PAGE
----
Offline springrite

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Re: George Lloyd
« Reply #326 on: March 24, 2019, 04:43:44 PM »
I just purchased symphonies #4,5,6,7,8. Should receive it in a week!
Do what I must do, and let what must happen happen.

Offline vandermolen

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Re: George Lloyd
« Reply #327 on: March 24, 2019, 10:46:25 PM »
As far as I remember, that concerto was the one I liked the most. The length appeared an advantage. The PC 4 is the only one I don't have. Do you know it, Jeffrey?
Yes Cesar, - although I haven't listened to it for years but I remember that 'Scapegoat' and No.3 were my favourites. No.4 did not make much of an impression on me but maybe I should listen to it again.
« Last Edit: March 24, 2019, 10:50:03 PM by vandermolen »
"Courage is going from failure to failure without losing enthusiasm" (Churchill).

'The test of a work of art is, in the end, our affection for it, not our ability to explain why it is good' (Stanley Kubrick).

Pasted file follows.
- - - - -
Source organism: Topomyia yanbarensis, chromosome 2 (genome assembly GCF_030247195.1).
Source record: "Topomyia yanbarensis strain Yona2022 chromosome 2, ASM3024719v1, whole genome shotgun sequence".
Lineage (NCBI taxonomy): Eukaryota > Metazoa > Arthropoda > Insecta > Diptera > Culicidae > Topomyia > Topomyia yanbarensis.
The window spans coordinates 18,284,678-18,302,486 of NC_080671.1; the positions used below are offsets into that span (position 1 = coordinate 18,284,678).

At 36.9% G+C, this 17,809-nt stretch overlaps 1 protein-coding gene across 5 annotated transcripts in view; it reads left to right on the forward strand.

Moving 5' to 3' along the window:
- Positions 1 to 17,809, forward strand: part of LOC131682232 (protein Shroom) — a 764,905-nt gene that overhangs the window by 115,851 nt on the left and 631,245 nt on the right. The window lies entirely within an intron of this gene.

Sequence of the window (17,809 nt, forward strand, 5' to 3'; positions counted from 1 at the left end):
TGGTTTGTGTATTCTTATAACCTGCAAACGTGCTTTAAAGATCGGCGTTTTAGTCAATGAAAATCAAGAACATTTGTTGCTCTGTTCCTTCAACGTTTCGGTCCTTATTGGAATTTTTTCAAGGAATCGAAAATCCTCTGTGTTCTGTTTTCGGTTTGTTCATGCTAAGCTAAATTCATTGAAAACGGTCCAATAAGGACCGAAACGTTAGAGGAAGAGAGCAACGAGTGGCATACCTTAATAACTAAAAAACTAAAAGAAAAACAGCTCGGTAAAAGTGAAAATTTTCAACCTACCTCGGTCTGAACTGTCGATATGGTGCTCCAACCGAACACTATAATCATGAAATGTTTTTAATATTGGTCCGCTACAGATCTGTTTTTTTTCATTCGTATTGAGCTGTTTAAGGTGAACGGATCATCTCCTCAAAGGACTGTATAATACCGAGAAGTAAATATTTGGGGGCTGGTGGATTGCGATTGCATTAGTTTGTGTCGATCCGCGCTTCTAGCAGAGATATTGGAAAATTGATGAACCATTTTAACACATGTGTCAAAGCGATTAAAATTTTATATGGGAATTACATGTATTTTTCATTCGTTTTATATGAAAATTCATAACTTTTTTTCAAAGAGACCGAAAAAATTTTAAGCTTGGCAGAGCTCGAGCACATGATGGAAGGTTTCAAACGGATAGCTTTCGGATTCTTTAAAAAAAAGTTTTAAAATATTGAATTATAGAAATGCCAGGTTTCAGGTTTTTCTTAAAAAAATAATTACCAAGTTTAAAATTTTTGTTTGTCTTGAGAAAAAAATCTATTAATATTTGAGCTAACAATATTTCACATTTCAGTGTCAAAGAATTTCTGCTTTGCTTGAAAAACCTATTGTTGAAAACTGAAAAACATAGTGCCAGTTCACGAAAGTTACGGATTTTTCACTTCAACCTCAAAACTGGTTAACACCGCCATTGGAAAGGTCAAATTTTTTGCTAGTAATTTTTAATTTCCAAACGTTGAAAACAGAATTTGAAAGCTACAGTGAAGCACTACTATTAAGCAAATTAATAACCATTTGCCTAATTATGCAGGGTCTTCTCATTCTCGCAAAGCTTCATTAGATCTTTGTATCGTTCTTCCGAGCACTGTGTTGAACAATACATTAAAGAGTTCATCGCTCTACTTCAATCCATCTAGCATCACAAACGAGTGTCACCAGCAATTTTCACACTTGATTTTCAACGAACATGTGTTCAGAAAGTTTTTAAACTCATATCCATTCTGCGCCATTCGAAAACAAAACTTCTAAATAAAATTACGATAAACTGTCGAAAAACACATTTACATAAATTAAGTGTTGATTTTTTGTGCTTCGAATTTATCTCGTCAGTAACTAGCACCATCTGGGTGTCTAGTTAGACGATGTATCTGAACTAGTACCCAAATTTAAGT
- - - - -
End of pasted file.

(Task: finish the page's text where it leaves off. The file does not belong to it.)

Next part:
Offline vandermolen

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Re: George Lloyd
« Reply #328 on: March 24, 2019, 10:55:45 PM »
I just purchased symphonies #4,5,6,7,8. Should receive it in a week!

Excellent Paul. I don't know No.6 so well, although it is included on the new Lyrita release - the others plus 11 and 12 are my favourites.
"Courage is going from failure to failure without losing enthusiasm" (Churchill).

'The test of a work of art is, in the end, our affection for it, not our ability to explain why it is good' (Stanley Kubrick).

Offline vandermolen

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Re: George Lloyd
« Reply #329 on: March 24, 2019, 10:57:30 PM »
I think No. 11 is a great place to start.  It's where I got my start.  It is not my favorite of his symphonies...that would be No. 7 which is probably his most pessimistic...whereas 11 is transformative like many of the greatest symphonies (Beethoven 5, 9, Shosti 5, 7, Mahler 2, etc).  So it has a very wide range of emotions from strife, darkness, tenderness, mystery, satire, definitive joy.  In this you get everything of George Lloyd.  No. 4 for me has a bit too much jollity for its subject matter.  No. 5 and 8 have many of the same qualities but perhaps not as eloquently stated.  No. 7 is terse and dark.  No. 3 is wonderful also but I am new to that one compared to 11.   So to me, the No. 11 is sort of his Rach 2 or Proko 5...the best place to introduce someone to.